First harvests, first groups

The first mutual support groups started in Managua in May 2007, and began to bear fruit while we were still doing the workshops. Soon we started to gather the results. One woman said: “My life has been full of suffering, physical, emotional and sexual abuse. Now I can recognize it with pride. I didn’t stick a pin into those passages of my life to hold onto them, but now I have a space where I can go back to them, to deal with a ghost that was following me down every road. The meetings of the Aguas Bravas mutual support group sometimes seem like an addiction for me, sometimes they’re electrifying. Sometimes they pierce and scratch at the scab of the past. Ever since I started, this group has been my refuge. In this space, I can be myself, with no disguises.”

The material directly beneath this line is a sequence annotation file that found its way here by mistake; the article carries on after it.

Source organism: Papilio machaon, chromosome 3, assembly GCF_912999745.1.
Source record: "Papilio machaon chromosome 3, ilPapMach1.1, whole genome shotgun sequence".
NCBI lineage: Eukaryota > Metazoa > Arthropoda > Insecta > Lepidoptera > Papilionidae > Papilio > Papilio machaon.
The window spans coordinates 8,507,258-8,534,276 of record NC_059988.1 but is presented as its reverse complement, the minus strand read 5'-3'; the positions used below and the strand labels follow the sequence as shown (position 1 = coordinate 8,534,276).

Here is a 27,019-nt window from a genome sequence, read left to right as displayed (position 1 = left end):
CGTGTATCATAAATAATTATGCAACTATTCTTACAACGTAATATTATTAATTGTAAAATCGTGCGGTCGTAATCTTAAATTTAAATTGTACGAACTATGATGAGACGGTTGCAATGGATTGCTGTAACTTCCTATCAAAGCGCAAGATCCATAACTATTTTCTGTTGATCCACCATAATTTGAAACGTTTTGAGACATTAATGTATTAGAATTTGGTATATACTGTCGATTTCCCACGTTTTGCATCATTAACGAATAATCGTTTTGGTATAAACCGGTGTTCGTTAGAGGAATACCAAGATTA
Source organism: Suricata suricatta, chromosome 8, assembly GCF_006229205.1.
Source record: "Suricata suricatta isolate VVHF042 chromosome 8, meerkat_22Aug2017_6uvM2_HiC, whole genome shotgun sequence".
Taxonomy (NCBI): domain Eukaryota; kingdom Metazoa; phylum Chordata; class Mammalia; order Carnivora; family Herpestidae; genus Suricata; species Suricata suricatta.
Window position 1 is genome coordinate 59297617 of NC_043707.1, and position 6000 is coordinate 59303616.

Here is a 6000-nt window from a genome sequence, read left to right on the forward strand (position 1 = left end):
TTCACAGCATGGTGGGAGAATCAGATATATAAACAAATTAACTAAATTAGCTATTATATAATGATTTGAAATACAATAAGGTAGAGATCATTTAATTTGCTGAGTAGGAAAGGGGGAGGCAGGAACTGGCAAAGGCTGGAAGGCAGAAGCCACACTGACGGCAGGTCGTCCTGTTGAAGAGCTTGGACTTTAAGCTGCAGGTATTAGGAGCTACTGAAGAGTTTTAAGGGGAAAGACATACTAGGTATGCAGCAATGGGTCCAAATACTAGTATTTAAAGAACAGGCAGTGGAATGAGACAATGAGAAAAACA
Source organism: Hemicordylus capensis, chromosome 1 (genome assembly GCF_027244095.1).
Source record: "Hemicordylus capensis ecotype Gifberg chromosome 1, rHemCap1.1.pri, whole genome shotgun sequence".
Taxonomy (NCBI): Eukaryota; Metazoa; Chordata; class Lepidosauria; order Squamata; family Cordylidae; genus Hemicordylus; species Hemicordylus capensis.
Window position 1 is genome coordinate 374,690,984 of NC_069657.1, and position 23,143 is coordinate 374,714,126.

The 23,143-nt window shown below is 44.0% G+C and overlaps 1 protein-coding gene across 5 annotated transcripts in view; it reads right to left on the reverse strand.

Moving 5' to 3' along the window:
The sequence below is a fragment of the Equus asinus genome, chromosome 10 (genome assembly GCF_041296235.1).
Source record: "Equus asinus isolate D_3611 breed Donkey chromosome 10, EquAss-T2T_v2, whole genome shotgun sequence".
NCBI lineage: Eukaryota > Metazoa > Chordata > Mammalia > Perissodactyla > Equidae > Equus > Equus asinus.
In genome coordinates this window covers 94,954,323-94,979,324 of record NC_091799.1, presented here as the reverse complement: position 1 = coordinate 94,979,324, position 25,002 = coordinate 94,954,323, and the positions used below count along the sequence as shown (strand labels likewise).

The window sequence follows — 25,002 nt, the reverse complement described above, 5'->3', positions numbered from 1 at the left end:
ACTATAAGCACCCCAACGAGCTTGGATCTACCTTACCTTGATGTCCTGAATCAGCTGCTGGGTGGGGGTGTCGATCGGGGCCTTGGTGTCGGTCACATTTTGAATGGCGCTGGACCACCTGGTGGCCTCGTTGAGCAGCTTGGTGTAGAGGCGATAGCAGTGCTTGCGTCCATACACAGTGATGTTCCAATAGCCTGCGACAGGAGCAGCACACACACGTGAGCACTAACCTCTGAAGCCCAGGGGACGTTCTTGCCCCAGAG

The experiences of the various groups formed after this first one in different parts of the country confirm the hope: what is spoken of in the groups is not talked about outside them; the participants very quickly feel that the group is a hermetically sealed treasure for them alone, and together they are finding pieces of the puzzle of their past that were buried under the debris of oblivion.

Another woman said: “I can say things here I can’t say outside. For example, I can say how hard it is to love my son, who was born as a product of abuse. I can say that I feel hatred for my father, who sexually abused me. Outside the fourth commandment forces me to say the opposite. In this safe space, I learn to allow myself my real feelings.”

We lift our heads up